Energy

Modi’s Pitch to OPEC Comes as Oil Politics Assumes Centrestage in Run up to 2019

As Iran’s oil supplies shrink, India wants OPEC and non-OPEC producers to step up supply. Nobody is budging just yet though.

New Delhi: Narendra Modi may be a globetrotting prime minister but he does not seem to have much influence with petroleum exporting countries, especially those in West Asia, if oil cartel OPEC’s response to his appeal to lower prices is anything to go by.

In a meeting on Monday where Saudi and UAE energy ministers were present along with head honchos of petroleum companies, Modi pitched for reasonable rates and a review of payment terms to ease pressure on the rupee.

Modi also appealed to top oil exporters to help countries like India bridge what he called a “resource crunch” – an impact of rising crude prices.

“The oil market is producer driven and both the quantity and prices are determined by the oil-producing countries… Though there is enough production, the unique features of marketing in the oil sector have pushed up the oil prices,” an official statement quoted the PM as saying.

India meets over 82% of its crude oil requirement with imports and its economy is feeling the pinch as the global oil market hardens on supply concerns due to impending US nuclear sanctions on Iran.

Modi’s appeal came against this backdrop.

However, the Indian prime minister’s plea cut no ice with crude suppliers, with Saudi Arabia’s energy minister Khalid A. Al-Falih saying oil prices were not within their control.

Also read: By 2040, India’s Oil Demand to Climb to 500 million Tonnes Per Year

“Many factors lie outside the control of oil producers like us… we only control supply,” Al-Falih said in response to Indian prime minister’s appeal.

The Saudi minister, however, added he met the Indian prime minister as well as petroleum minister Dharmendra Pradhan and “assured them of full and continued commitment of meeting India’s oil demand and investing in India”.

In 2015, India overtook Japan to become the world’s third biggest consumer of crude oil after the US and China. Meanwhile, India’s fuel consumption is growing at the fastest pace among world’s large economies.

“India is projected to see the largest additional oil demand (3.7% per annum) and the fastest growth in the period to 2040,” OPEC has said in its latest update on the outlook for global oil demand.

BP Statistical Review, which tracks the global crude oil demand trend, too has forecast a similarly strong growth in India’s oil demand in the period running up to 2035.

Citing India’s fast-growing demand, Pradhan has tried to persuade OPEC to end the Asian premium that its members charge while selling crude oil to India.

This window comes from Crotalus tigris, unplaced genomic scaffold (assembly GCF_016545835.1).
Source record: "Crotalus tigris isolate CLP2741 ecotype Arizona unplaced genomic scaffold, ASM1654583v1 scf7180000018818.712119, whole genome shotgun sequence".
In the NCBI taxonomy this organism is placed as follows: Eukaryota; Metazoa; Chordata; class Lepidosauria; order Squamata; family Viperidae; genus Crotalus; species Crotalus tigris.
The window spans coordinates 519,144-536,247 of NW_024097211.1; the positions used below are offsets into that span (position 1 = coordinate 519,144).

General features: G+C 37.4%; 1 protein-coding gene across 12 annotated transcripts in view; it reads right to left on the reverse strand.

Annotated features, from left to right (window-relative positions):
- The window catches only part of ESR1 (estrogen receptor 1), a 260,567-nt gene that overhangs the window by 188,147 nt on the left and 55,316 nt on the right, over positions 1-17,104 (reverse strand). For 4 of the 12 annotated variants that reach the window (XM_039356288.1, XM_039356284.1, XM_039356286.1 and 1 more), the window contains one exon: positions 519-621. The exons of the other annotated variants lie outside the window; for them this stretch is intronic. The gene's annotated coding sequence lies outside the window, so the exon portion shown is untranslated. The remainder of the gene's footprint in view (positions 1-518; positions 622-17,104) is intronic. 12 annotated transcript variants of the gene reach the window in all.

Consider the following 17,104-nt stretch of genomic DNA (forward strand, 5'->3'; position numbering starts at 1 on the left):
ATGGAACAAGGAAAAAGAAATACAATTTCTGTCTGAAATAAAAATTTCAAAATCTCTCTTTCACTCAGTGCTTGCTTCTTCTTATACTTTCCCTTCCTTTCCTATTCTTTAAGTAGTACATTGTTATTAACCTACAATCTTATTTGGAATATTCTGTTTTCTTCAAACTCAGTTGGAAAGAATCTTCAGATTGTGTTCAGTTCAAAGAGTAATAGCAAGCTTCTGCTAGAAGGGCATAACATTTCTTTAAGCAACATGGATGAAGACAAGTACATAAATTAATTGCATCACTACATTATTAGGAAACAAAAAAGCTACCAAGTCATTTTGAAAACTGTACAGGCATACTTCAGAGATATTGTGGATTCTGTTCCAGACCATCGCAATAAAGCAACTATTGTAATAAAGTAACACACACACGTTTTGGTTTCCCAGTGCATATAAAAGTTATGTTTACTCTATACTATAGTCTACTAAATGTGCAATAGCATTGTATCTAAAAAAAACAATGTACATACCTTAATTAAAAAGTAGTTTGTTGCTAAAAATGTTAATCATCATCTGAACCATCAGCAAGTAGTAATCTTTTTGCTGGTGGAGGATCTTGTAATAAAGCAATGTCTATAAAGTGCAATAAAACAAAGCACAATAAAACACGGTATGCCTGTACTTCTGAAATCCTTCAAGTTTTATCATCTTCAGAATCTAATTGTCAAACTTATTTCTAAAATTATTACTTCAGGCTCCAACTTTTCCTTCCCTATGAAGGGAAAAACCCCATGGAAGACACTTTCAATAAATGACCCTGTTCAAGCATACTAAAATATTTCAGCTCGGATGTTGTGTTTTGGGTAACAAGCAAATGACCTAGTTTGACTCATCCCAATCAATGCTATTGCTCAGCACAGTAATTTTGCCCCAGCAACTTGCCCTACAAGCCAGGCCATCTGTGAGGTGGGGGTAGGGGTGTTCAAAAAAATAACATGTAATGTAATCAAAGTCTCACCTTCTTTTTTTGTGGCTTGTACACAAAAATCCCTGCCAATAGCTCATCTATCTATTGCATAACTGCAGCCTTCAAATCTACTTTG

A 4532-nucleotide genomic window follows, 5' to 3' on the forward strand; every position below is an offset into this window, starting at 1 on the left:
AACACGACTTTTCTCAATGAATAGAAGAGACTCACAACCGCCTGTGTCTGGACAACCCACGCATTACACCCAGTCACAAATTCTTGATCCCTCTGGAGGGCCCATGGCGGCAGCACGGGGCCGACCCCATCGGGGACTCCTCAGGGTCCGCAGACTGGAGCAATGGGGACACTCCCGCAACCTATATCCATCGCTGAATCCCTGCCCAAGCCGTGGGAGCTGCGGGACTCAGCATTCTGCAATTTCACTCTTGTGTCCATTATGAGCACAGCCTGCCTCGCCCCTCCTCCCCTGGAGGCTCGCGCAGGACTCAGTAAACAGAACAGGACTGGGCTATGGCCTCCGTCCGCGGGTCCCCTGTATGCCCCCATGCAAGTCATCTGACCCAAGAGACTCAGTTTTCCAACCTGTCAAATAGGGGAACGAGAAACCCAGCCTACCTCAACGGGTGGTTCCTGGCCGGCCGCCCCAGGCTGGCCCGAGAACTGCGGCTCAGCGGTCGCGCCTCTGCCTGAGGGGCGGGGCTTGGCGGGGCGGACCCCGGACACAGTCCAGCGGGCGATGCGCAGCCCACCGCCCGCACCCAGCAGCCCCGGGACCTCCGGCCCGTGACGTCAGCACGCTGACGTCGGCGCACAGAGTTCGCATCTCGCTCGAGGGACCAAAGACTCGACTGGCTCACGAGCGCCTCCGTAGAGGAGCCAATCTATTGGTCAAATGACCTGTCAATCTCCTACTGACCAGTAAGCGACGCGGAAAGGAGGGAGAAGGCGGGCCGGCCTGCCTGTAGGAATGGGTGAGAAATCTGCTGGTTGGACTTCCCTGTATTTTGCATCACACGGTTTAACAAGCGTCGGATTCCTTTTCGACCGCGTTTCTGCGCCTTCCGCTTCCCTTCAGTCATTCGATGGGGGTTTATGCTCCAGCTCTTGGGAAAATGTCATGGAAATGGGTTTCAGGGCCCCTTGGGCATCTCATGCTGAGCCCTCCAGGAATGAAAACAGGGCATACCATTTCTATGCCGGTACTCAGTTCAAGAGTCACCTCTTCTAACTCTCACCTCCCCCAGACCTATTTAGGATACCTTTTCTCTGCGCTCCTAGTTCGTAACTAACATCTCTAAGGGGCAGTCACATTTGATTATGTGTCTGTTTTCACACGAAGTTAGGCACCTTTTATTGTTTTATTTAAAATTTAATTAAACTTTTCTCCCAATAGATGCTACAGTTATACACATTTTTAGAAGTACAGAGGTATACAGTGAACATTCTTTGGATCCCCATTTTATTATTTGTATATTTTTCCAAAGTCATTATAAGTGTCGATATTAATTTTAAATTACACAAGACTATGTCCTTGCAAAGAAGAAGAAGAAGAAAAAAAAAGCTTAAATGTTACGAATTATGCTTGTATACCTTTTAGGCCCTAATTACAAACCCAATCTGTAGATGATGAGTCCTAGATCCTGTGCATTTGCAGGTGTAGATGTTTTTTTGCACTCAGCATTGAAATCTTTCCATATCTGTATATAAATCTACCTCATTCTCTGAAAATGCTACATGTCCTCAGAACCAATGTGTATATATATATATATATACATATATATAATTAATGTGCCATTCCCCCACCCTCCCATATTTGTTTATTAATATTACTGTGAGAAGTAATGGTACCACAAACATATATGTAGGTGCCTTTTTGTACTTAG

‘Asian Premium’ is the high price Asian countries pay to buy oil from OPEC. Rich US and European countries get oil at comparatively low prices.

Pradhan has raised this issue with OPEC at different international forums and in bilateral meetings with OPEC member countries but his aggressive pitch has failed to impress the oil cartel.

As Iran’s oil supplies shrink due to fear of impending US nuclear sanctions on November 5, India has appealed to OPEC and non-OPEC producers to step up supplies to make up for the reduction in Iran’s oil exports. However, not all OPEC members have responded to India’s plea, leaving India worried.

Also read: As Consumers Reel from High Fuel Prices, OMCs Make a Killing Off Inventory Gains

OPEC and allies haven’t yet kept their promise of raising oil output by one million barrels a day, Pradhan said on Tuesday, though he did not blame shortage for high prices.

“According to our information, Russia and Saudi, the major two contributors in OPEC, have increased their production but some other countries are lagging,” Pradhan said.

India’s high and rising dependence on oil imports remains its soft underbelly. In recent months, investors have pulled out of India on growing concern over the Modi government’s ability to finance yawning current account deficit (CAD).

Foreign portfolio investors have withdrawn Rs 93,392 crore from Indian equities and debt market so far this year, as per data compiled by National Securities Depository Ltd. The rupee has borne the brunt of capital flight.

The Indian currency has lost more than 14% of its value against the US dollar this year.

Global financial services firm Nomura has projected India’s CAD could rise to 2.8% of GDP in 2018-19 from 1.9% in 2017-18. However, this projection could well prove an underestimate if the oil market continues to rally.

The Modi government also faces the risk of electoral backlash as it struggles to cushion consumers against the rising price of oil in the international market.

The government on October 5 cut petrol, diesel prices by Rs 2.5 a litre each to provide relief to the consumer from rising fuel prices. But the relief proved short-lived as oil marketing companies (OMCs) are hiking petrol, diesel prices on a daily basis in line with movement in the global market.